In our opinion, there should be no obstacles to the government and ministers (with the appropriate legal basis) to issue, during the performance of regular duties, implementing regulations that are necessary for the timely transposition of European Union law into the legal order of the Republic of Slovenia or are necessary for the timely and correct implementation of European Union law.
3. Staffing and other issues
Ministers have the predominant power to propose, while the government has the power to make decisions on staffing issues, appointments, dismissals, replacements, etc. For positions within the staffing competence of ministers and the government, legislation considers as legally relevant the appropriate and prescribed expertise, as well as work experience and similar professional and work references. The limitation to the performance of regular duties should therefore not legally constitute an obstacle to the continued regular performance of all work of the government and ministers related to regulating current personnel issues and filling of individual positions. In accordance with the case law (decision of the Supreme Court of the Republic of Slovenia, ref. No. X Ips 280/2009, of 1 June 2010), the term "regular duties" referred to in the provision of Article 115 of the Constitution is an indefinite constitutional term, which should be understood in such a way that during this time the government or the minister takes only urgent decisions, do not start major or important activities anew, do not take final political decisions, except those that are strictly necessary for the functioning of the state and must be interpreted restrictively. In accordance with case law, in assessing whether the specific case is a current staffing issue it is therefore necessary to consider in particular whether and why the decision in this case is necessary for the needs of the functioning of the state (in the opinion of the service, this includes the state as such, state authorities and other organisations in respect of which the government or the minister has competences in the field of staffing). Based on the above, in the opinion of the service, staffing that ensures the continuous functioning of the state and its organisations or systems, is permissible. A similar conclusion regarding the scope of regular duties, which otherwise related to a different case, also follows from the judgement of the Administrative Court of the Republic of Slovenia, ref. No. I U 606/2013, of 26 September 2013.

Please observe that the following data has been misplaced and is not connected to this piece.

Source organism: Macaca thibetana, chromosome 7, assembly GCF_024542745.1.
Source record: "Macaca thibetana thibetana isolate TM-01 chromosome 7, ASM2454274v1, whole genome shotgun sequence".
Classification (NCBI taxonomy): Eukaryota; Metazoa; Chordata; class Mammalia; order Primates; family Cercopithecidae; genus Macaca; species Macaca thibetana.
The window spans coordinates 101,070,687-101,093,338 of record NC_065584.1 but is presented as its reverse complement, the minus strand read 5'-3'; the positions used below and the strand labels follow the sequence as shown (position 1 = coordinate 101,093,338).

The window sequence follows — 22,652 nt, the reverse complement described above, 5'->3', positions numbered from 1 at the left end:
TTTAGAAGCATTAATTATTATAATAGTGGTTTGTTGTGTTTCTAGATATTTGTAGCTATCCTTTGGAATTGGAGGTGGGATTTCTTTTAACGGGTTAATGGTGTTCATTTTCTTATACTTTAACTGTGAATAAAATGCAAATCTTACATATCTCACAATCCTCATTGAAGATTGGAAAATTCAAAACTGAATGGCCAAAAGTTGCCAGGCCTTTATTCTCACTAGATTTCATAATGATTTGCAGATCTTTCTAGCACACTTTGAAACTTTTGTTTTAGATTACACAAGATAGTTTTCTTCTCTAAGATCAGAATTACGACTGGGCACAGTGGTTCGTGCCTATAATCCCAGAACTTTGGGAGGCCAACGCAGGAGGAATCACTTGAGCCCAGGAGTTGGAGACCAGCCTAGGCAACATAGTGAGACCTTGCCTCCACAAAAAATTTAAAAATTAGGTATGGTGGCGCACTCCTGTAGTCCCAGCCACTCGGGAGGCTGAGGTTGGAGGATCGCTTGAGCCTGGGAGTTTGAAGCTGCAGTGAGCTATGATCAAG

The period when the government performs only regular duties should not mean in any case that the regular work of the government and ministries completely stops, but that it should be ensured that the government and the state function completely normally during this time. The essence of the limitations posed by the concept of regular duties is that, during this time, the government should not undertake new legislative projects, introduce new policies and adopt new strategic directions, and engage in activities that could in any way indicate abuse of powers. However, in accordance with the restrictive interpretation of regular duties, it is permitted to perform work that is necessary from the point of view of the undisrupted functioning of the state and its subsystems during the period when the government performs regular duties. However, all activities that deviate from normal daily work should be avoided when performing regular duties.
We propose that the above be considered as a recommendation for assessing the correctness of an individual decision as to whether a matter still falls within the scope of regular duties. When making decisions, the question of whether they are justified must be carefully considered, and they must be explicitly explained from the aspect of the question of whether the matters concerned fall within the scope of regular duties.